WEDNESDAY, Sept. 13, 2023 (HealthDay News) -- Air pollution has long been known to harm the heart and lungs, but new research suggests it might also raise the risk of breast cancer.
Researchers at the U.S. National Institute of Environmental Health Sciences (NIEHS) and the National Cancer Institute (NCI) discovered that the largest increases in breast cancer incidence were among women who, on average, had higher levels of particulate matter pollution (PM2.5) near their home in the years before enrolling in the study.
Particulate matter is released through motor vehicle exhaust, burning oil or coal, wood smoke/vegetation burning and industrial emissions. The particles are small enough to be inhaled deep into the lungs.
“We observed an 8% increase in breast cancer incidence for living in areas with higher PM2.5 exposure. Although this is a relatively modest increase, these findings are significant given that air pollution is a ubiquitous exposure that impacts almost everyone,” study author Alexandra White, head of the Environment and Cancer Epidemiology Group at NIEHS, said in an institute news release. “These findings add to a growing body of literature suggesting that air pollution is related to breast cancer.”
For the study, the researchers used data from the NIH-AARP Diet and Health Study, which enrolled more than 500,000 men and women between 1995 and 1996 in California, Florida, Pennsylvania, New Jersey, North Carolina and Louisiana, as well as in the cities of Atlanta and Detroit.
Women in the cohort were, on average, about 62 years old. Most were white.
The researchers followed these women approximately 20 years, during which they found more than 15,800 breast cancer cases.
The team estimated annual average historical PM2.5 concentrations for each participant’s residence. They were particularly interested in air pollution exposures during a period of 10 to 15 years prior to enrollment in the study, with consideration for the length of time it takes for some cancers to develop.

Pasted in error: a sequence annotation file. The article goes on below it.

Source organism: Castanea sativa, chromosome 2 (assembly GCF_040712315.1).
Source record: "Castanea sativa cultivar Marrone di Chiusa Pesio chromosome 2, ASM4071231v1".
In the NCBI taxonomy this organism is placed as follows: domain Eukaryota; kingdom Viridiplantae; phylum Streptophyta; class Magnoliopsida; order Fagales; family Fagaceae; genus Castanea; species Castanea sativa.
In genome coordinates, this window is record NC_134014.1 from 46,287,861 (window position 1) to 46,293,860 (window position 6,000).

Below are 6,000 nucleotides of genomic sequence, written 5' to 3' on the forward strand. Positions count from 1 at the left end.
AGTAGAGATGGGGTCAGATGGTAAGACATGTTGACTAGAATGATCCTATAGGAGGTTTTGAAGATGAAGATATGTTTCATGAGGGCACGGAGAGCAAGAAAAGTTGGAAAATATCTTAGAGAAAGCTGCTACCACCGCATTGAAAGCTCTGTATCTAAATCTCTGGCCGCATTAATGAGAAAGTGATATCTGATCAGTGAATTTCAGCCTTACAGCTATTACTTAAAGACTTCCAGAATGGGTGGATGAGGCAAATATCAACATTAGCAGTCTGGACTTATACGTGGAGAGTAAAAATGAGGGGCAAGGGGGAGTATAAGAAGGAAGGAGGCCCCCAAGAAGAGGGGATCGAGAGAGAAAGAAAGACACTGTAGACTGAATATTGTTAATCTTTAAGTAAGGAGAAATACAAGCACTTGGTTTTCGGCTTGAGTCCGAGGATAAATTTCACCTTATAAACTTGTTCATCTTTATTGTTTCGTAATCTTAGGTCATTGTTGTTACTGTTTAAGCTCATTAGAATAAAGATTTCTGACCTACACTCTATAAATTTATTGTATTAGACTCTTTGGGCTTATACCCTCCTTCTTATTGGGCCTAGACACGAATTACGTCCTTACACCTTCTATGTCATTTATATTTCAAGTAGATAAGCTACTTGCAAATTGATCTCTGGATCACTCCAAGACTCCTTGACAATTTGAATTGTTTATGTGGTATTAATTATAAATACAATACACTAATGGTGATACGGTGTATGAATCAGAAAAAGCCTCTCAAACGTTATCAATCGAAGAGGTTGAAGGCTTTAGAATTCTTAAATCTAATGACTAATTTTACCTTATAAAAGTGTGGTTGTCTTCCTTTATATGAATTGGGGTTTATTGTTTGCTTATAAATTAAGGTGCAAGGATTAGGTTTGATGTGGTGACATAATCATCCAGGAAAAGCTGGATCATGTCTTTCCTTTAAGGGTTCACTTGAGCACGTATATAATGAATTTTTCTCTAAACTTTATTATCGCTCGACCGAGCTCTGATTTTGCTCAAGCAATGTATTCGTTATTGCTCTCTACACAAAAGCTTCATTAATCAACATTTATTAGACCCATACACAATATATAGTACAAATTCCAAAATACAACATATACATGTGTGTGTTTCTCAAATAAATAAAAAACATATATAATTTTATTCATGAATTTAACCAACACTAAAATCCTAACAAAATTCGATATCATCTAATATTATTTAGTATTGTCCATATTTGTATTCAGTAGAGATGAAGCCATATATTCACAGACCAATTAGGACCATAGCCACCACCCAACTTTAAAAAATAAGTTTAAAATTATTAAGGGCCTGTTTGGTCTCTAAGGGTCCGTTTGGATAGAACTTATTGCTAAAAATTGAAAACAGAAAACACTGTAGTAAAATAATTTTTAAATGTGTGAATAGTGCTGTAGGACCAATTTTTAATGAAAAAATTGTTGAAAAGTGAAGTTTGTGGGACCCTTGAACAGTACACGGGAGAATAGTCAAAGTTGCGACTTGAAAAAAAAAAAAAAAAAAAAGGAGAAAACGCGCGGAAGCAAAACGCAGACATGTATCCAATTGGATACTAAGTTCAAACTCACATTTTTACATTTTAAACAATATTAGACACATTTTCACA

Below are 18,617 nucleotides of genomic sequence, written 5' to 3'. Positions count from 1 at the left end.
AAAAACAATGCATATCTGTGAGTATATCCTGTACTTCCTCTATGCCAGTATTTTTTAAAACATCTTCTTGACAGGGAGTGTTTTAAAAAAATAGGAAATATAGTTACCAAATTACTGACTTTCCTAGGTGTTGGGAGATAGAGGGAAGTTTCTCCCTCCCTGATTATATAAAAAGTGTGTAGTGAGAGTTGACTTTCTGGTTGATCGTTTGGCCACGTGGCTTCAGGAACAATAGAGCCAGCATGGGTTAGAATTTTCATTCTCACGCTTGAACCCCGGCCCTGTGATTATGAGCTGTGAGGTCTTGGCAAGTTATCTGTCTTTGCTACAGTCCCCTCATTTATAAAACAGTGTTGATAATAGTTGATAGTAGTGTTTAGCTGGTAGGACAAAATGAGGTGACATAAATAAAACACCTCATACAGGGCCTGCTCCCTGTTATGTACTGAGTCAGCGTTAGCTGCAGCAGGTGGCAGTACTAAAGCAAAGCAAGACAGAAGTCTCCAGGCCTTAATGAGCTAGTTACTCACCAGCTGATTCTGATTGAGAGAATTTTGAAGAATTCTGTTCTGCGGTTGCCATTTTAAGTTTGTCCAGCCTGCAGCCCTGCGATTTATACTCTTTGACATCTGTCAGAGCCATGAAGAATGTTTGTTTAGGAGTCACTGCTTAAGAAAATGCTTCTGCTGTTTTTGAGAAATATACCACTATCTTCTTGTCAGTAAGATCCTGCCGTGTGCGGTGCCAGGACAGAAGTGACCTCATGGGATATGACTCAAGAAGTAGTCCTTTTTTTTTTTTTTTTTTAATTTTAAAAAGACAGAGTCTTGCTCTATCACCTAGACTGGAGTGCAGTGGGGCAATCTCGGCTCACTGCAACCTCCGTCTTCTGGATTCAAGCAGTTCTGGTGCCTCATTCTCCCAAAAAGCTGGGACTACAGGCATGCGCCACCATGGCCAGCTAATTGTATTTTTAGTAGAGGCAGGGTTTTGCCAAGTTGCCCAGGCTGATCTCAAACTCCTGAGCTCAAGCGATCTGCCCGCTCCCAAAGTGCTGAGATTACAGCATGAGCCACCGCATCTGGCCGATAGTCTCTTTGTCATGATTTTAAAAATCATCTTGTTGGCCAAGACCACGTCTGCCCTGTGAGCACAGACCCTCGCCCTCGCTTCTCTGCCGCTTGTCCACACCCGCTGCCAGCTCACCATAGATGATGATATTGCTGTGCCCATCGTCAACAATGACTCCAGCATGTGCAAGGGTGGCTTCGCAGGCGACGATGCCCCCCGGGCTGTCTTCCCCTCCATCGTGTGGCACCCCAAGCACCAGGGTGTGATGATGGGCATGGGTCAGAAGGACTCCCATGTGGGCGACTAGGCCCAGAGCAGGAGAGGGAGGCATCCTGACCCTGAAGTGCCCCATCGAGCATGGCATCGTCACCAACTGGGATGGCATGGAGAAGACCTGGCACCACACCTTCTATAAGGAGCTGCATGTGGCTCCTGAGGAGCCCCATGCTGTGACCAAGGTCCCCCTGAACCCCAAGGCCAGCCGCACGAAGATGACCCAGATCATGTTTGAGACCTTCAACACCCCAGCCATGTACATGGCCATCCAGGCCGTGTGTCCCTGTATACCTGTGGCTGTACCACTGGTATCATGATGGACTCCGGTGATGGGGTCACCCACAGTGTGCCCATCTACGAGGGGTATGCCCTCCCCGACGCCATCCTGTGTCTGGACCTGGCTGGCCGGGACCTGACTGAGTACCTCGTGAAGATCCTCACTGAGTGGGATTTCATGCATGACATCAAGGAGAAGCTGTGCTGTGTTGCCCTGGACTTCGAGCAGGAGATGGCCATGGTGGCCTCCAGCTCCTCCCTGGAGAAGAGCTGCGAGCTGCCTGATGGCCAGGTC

Most previous studies have assessed breast cancer risk in relation to air pollution around the time of study enrollment and have not considered past exposures, the study authors noted.
“The ability to consider historic air pollution levels is an important strength of this research,” said senior study author Rena Jones, principal investigator of the study at the NCI. “It can take many years for breast cancer to develop and, in the past, air pollution levels tended to be higher, which may make previous exposure levels particularly relevant for cancer development.”
The scientists also considered how the relationship between air pollution and breast cancer varied by the type of tumor. They evaluated estrogen receptor-positive (ER+) and -negative (ER−) tumors separately, finding that PM2.5 was associated with a higher incidence of ER+ breast cancer, but not ER−, tumors.
This suggests that endocrine disruption is involved. ER+ tumors are the most common breast tumors diagnosed among women in the United States.
The findings were published Sept. 11 in the Journal of the National Cancer Institute.
People can find air quality information for their location by entering their ZIP code in the Environmental Protection Agency’s Air Now website.
SOURCE: U.S. National Institutes of Health/National Institute of Environmental Health Sciences, news release, Sept. 11, 2023